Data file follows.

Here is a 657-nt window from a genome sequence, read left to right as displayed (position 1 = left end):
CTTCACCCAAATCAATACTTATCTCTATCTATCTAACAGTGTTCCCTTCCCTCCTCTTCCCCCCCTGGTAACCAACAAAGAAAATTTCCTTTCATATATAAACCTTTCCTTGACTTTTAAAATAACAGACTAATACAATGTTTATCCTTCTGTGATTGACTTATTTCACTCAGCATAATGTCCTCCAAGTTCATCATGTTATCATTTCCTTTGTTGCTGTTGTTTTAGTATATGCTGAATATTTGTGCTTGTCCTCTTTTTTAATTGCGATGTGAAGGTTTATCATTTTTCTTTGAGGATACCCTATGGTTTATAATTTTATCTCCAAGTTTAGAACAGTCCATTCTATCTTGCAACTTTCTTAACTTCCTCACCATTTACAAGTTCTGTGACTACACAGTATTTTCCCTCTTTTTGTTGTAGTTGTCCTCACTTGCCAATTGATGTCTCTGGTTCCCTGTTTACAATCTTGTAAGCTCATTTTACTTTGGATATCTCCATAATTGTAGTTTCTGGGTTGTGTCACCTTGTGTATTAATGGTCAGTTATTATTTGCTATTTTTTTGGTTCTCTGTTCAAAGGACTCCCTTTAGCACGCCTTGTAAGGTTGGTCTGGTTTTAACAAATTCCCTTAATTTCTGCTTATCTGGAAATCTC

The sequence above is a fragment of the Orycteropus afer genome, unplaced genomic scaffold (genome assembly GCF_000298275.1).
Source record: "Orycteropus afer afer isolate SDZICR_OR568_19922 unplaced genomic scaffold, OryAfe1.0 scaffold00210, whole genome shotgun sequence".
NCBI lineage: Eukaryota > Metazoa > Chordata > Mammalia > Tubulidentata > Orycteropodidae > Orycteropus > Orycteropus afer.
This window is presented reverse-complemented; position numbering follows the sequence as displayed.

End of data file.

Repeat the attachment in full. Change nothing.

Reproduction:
Here is a 657-nt window from a genome sequence, read left to right as displayed (position 1 = left end):
CTTCACCCAAATCAATACTTATCTCTATCTATCTAACAGTGTTCCCTTCCCTCCTCTTCCCCCCCTGGTAACCAACAAAGAAAATTTCCTTTCATATATAAACCTTTCCTTGACTTTTAAAATAACAGACTAATACAATGTTTATCCTTCTGTGATTGACTTATTTCACTCAGCATAATGTCCTCCAAGTTCATCATGTTATCATTTCCTTTGTTGCTGTTGTTTTAGTATATGCTGAATATTTGTGCTTGTCCTCTTTTTTAATTGCGATGTGAAGGTTTATCATTTTTCTTTGAGGATACCCTATGGTTTATAATTTTATCTCCAAGTTTAGAACAGTCCATTCTATCTTGCAACTTTCTTAACTTCCTCACCATTTACAAGTTCTGTGACTACACAGTATTTTCCCTCTTTTTGTTGTAGTTGTCCTCACTTGCCAATTGATGTCTCTGGTTCCCTGTTTACAATCTTGTAAGCTCATTTTACTTTGGATATCTCCATAATTGTAGTTTCTGGGTTGTGTCACCTTGTGTATTAATGGTCAGTTATTATTTGCTATTTTTTTGGTTCTCTGTTCAAAGGACTCCCTTTAGCACGCCTTGTAAGGTTGGTCTGGTTTTAACAAATTCCCTTAATTTCTGCTTATCTGGAAATCTC

The sequence above is a fragment of the Orycteropus afer genome, unplaced genomic scaffold (genome assembly GCF_000298275.1).
Source record: "Orycteropus afer afer isolate SDZICR_OR568_19922 unplaced genomic scaffold, OryAfe1.0 scaffold00210, whole genome shotgun sequence".
NCBI lineage: Eukaryota > Metazoa > Chordata > Mammalia > Tubulidentata > Orycteropodidae > Orycteropus > Orycteropus afer.
This window is presented reverse-complemented; position numbering follows the sequence as displayed.